A redo of an AV-Test.org report that originally found fewer than 50 percent of Android antivirus apps effective at stopping mobile threats now grades six apps higher than before. Unfortunately, that's not much of an improvement.

In an update published earlier this week, AV-Test.org CEO Andreas Marx explained that "certain parts in our initial report and the testing methodology [were] considered imprecise and/or flawed by third parties." The revised rankings now list 23 effective apps in 41 tested, or 56 percent. That's up from 17 of 41 in the previous rankings.

Because of the complexity of Android malware, AV-Test focused on an app's ability to block families of malware as opposed to individual threats. It came up with five tiers of effectiveness, which I'm calling "levels" for simplicity. Level 1 detected 90 percent or more of the malware; Level 2 detected 65 percent to 90 percent; Level 3 only found 40 to 65 percent; Level 4 saw zero to 40 percent; and Level 5 detected zero percent.

Three antivirus apps joined the original seven that Marx graded effectiveness at Level 1. McAfee Mobile Security, MYAndroid Protection's MYMobile Security, and NQ Mobile's NetQin have now been rated as highly as Avast, Lookout, Dr. Web, Zoner, F-Secure, Ikarus, and Kaspersky. McAfee and NetQin jumped from a failing grade in the 40 to 65 percent effective category, while MYMobile Security moved from a zero percent score.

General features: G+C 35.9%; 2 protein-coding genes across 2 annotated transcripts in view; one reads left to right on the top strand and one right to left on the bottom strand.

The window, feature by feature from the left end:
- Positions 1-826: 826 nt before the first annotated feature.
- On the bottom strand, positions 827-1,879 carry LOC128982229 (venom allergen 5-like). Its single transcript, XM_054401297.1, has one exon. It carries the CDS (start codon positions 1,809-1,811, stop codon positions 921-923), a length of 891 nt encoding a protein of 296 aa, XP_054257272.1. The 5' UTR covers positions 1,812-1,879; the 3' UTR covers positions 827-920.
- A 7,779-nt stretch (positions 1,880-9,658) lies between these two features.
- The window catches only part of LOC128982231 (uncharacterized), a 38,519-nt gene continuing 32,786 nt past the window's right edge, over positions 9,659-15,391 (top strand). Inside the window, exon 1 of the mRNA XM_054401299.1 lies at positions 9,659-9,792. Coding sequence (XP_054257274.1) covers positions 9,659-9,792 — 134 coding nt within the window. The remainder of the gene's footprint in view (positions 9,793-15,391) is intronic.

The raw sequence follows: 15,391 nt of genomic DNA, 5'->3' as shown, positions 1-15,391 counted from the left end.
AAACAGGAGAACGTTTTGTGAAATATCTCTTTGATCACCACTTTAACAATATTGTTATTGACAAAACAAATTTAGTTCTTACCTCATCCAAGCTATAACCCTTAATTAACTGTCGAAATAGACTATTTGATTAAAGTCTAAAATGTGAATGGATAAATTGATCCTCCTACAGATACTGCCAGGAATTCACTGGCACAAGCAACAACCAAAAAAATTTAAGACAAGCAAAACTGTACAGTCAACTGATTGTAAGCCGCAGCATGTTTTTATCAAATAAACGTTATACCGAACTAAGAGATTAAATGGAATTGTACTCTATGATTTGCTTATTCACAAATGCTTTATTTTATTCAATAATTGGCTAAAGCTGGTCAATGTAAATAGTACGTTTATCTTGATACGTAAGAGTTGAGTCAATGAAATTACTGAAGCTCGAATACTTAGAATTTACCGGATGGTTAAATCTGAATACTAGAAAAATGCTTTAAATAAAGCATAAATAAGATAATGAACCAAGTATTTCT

In a prepared statement about the report's update, MYMobileSecurity CEO Kevin Freij said, "When we approached AV-Test.org with our observations they acted swiftly and professionally. They decided to look into our findings and quickly responded with an update."

The original set of Level 2 apps included AVG, Bitdefender, ESET, Norton (Symantec,) QuickHeal, Trend Micro, Vipre (GFI,) Webroot, AegisLab and SuperSecurity. Three more--Bullguard, Comodo, and Total Defense--were upgraded to this level from Level 3.

Marx noted in his revised findings that Bitdefender, ESET, Trend Micro and Vipre missed Level 1 by just a few samples. "The average family detection rate for these four products was in the area of 88.1 percent to 89.9 percent," he wrote.

The updated results found no other changes in ranking. Overall, Marx stood by his conclusions that with few exceptions, the most effective Android antivirus apps are those made by companies with Windows security programs.

As we can see by this re-test correction, even groups that have the most noble of testing intentions make mistakes. Besides, it can be risky relying on single-source benchmarks. Still, as AV-Test provides a momentary snapshot of Android security apps in the early days of the Android malware scene, I find that applying the Windows security equation is a good way to get the right answer to your Android antivirus app question. Choose a top-rated app that you trust and find easy to use is more important than choosing the absolute top-rated app of the moment.